Dr. Keith and Drummond filed motions to dismiss the Boshell heirs' counterclaim challenging the 1958 deed, based upon the statute of limitations and 20-year rule of repose or prescription. U. S. Steel also filed a motion to dismiss the cross-claim of the Boshell heirs, premised upon the statute of limitations, the 20-year rule of repose, and res judicata.

After a hearing on these motions to dismiss, the trial court found the following dates determinative of the prescription issue:

1902--Sheffield Coal, Iron & Steel Company deed to U. S. Steel

1956--The heirs and next of kin of M. J. Boshell deed parcels 1-8 to Mae Boshell in fee simple

1958--Mae Boshell deeds parcels 1-8 to Dr. Gaines W. Keith

1970--(June 22) Mae Boshell dies, willing all property to Mary Hanson, one of the Boshell heirs

1976--(April 10) Keith leases mineral rights to Drummond Coal Company

1980--(February or March) Boshell heirs claim they first discovered that the 1958 deed to Dr. Keith was the result of fraud, forgery, conflict of interest, and incompetency.

1980--(July 11) Dr. Keith files suit to quiet title

1980--(August 14) Boshell heirs counterclaim against Keith (and later Drummond) challenging the 1958 deed to Dr. Keith, and claim all eight parcels to the exclusion of all other parties in the suit, later treated by the court as a cross-claim against U. S. Steel challenging the 1902 deed from Sheffield Coal, Iron & Steel Co.

Applying the rule of repose to these findings, the trial court dismissed the Boshell heirs' counterclaim against Dr. Keith and Drummond and their cross-claim against U. S. Steel. From this interlocutory order, an ARAP 5 appeal was perfected.

We affirm.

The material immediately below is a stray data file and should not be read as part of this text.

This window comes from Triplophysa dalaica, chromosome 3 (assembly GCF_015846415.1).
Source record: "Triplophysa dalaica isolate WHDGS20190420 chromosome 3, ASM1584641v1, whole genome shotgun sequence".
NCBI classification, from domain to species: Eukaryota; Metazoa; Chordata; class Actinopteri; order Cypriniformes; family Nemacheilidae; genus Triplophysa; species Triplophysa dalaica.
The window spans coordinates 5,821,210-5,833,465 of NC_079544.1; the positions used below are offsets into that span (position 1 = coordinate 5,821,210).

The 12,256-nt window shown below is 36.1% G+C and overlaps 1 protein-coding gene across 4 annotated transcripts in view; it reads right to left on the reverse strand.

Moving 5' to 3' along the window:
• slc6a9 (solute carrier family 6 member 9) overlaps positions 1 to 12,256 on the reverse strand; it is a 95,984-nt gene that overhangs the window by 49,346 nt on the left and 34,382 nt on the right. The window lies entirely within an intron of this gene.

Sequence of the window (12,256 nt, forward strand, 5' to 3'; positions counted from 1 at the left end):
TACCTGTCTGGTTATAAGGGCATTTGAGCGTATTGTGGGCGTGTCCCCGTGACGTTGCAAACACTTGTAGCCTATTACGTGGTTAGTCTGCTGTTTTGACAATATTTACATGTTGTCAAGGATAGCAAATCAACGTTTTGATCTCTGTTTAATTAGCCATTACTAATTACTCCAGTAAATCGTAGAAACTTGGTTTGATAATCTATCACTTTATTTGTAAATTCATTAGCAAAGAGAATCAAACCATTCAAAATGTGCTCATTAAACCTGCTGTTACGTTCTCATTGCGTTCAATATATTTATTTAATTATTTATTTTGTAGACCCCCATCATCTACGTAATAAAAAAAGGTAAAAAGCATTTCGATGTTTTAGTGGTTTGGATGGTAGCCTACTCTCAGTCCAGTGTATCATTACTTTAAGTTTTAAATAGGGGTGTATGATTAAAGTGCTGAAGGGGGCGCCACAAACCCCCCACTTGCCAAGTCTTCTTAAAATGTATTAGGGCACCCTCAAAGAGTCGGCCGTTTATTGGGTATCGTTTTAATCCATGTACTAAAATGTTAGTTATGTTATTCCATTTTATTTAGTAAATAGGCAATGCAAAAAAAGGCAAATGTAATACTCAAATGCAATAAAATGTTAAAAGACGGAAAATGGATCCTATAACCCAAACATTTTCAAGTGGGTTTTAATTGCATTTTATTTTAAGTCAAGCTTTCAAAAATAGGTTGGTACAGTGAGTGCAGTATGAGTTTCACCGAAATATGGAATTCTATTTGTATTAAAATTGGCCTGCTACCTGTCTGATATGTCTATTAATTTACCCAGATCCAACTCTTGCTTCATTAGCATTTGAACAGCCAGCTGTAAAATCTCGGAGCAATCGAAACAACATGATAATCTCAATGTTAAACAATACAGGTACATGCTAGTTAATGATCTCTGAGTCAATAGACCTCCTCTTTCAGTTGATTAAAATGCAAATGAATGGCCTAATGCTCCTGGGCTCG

We note at the outset that the determination as to which party holds superior title to the mineral rights in parcels 1, 4, and 8, as between Dr. Keith, Drummond, and U. S. Steel, and to the other five parcels, as between Dr. Keith, Drummond, and the other originally named defendants, remains pending in the circuit court and is not an issue on this appeal. The only portion of the judgment certified as final for purposes of interlocutory appeal is the order of October 7, 1981, foreclosing the challenge of the Boshell heirs to the 1958 Keith deed and the 1902 U. S. Steel deed.


M. J. Boshell died intestate on September 21, 1956. The next year, on February 20, 1957, the heirs at law of M. J. Boshell deeded in fee simple all the putative interest of their father to their mother, Mae Boshell. On September 6, 1958, Mae Boshell deeded her right, title, and interest in the mineral estate to parcels 1 through 8 to Dr. Gaines W. Keith. This conveyance was witnessed and acknowledged by John D. Petree, Esq., now deceased. Subsequent to the transaction between Mae Boshell and Dr. Keith, Dr. Keith or his wife paid the yearly tax assessments on the mineral rights to the eight parcels. Mae Boshell and the Boshell heirs paid no taxes on the subject property (except for 20 acres not subject to these proceedings) after the 1958 conveyance.